8 PPC Mistakes Your Current Agency is Probably Making (and How to Fix Them)

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Pay per click advertising has the ability to increase traffic to your site and also increase the knowledge you have of your market. It can very quickly put money in your pocket or very quickly take it out.

Opening up a paid search account, adding a method of payment, and letting traffic flow only takes a few minutes. However, running a PPC campaign and running a successful PPC campaign are very different. A successful campaign takes time, energy, and a knowledgeable expert that can eliminate waste and take advantage of opportunity.

Here are eight mistakes that often turn what could be an otherwise successful campaign into a pure expense heavy nightmare.

1. Using large, non-targeted, broad keyword lists

Large lists of non-targeted keywords generally attract non-targeted visitors. Rather than focusing on these massive lists (sometimes referred to as keyword dumps), focus on smaller more targeted lists. In addition, refrain from using “broad match” keyword types without any offsetting negative keywords. The use of alternative match options will likely yield less traffic, but that traffic should be more qualified.

2. Paying too much attention to CTR and not enough to Conversion Rate

CTR (or Click Through Rate) means nothing if that traffic produced does not convert (i.e. generate sales or leads.) Focusing on CTR only as an indicator of paid search success will always end up costing money in the end. Instead pay more attention to conversion rate in relation to the CTR to get a better idea of whether a campaign is moving in the right direction or not.

3. Not looking at Value per Visitor in relation to Avg. CPC

Your Value per Visitor represents the amount of revenue you earn for each visitor that arrives at your website through a paid search click. Your Avg. CPC (Average Cost per Click) is the amount you spend on average to get one visitor to your site. Comparing the two tells you whether you are making money or not.

If your Avg. CPC is less than your Value per Visitor then you are making money. The further the two numbers are apart, the more money you are making. It goes without saying that if your Avg. CPC is more than your Value per Visitor then you may be losing money.

4. Using only one Ad Group for multiple sets of non-related keywords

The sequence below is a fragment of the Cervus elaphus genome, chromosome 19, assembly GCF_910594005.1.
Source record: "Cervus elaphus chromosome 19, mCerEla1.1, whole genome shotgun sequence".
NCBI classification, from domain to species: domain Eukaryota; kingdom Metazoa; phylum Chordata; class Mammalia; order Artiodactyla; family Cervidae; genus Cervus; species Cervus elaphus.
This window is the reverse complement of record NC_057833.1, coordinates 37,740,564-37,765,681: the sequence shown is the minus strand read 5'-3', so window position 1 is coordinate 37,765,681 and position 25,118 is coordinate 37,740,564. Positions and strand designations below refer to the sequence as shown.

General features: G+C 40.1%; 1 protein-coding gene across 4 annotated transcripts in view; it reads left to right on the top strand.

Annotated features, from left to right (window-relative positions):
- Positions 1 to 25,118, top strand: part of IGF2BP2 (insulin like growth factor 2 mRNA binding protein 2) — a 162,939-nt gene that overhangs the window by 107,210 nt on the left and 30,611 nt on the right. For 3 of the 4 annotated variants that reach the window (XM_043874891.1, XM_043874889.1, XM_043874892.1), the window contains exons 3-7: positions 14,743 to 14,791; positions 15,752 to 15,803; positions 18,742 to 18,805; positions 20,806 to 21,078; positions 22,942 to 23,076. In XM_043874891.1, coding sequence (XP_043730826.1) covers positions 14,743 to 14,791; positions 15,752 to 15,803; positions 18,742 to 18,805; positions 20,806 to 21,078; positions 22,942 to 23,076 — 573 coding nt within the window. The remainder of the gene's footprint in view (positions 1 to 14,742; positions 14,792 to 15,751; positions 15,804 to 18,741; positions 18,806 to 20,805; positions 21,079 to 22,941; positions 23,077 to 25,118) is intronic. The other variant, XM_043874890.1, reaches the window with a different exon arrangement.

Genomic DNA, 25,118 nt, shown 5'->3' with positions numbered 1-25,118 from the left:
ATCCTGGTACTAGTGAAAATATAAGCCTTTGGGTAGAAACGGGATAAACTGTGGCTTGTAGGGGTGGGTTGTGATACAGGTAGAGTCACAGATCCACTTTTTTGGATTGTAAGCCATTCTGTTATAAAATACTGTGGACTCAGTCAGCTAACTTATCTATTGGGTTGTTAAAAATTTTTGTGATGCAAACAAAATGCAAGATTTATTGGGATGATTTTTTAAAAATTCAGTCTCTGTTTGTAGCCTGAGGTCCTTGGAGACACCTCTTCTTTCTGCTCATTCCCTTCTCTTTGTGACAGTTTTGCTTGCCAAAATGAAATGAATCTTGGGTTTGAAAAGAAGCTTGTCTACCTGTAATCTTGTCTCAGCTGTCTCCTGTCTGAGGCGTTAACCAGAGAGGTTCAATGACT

Setting up only one Ad Group and loading it with multiple sets of non-related keywords does a number of bad things. It restricts the ability to more accurately target visitors based on ad copy. It can cause quality score to suffer. It costs more money and also can result in lower ad position. To sum it up: using one ad group will often result in non-targeted traffic at a higher cost with a lower ad position in the results. This is no way to succeed at paid search.

5. Using only one ad copy variation per ad group

We see it often while auditing campaigns for prospective clients. Ad campaigns that use only one ad to generate traffic. To be successful and find out what really converts, use at least two different variations of ad copy per ad group — and that’s only a gauge. Three to four different ad variations is even better.

When performed correctly, split testing different ad creative against each other within a single ad group provides insight as to what triggers visitors to take action. Using that insight to make additional refinements is what helps zero in on higher conversion rates.

6. Not turning off Google Search Partners and Display Network options at the start of a campaign

By default, all newly created search campaigns include the option to show ads on the Google Search Network and to Google Search Partners. To save expenses early on and generate more targeted traffic, uncheck the Google Search Partners option to exclude it. If the Display Network is also selected, it’s best to opt out of that as well. Rarely should one mix traditional search ads with display advertising under the same campaign.

Traffic from the search partners and display networks typically converts at a much lower rate than traffic generated through the search network alone — especially when the three are combined. There are ways to increase display network conversion figures (combining audience targeting with proper landing pages is an example) but it takes a lot of time to get it right. The longer the search partners network is turned on, the more money that will be spent and the lower the conversion rate of the campaign.

7. Not calculating and setting a daily budget

If a daily budget isn’t set that fits marketing objectives, you’re opening your business up to unexpected charges and possible wasted advertising dollars. The easiest way to set a daily budget is to start with the total monthly advertising budget allocated and divided that amount by 30.4 (the average number of days in a month). Then allocated that daily advertising spend across the total number of active campaigns in the account.

Keep in mind that Google says they can spend up to 2 times the set daily budget on any given day to meet the objectives of the campaign yet the total end of the month budget will be as close to the maximum set budget as possible. To prevent Google from overspending on the monthly budget, use scripts and rules as needed.

8. Driving all paid search traffic to a single landing page

Driving all PPC traffic to a single landing page (i.e. the home page) is going to result in less than desirable conversion rates. The better option is to set the final URL within each ad to a destination that fits the theme of the ad campaign. Think relevancy. Another option may be to set the destination URL at the individual keyword level to allow more control over where traffic is routed.

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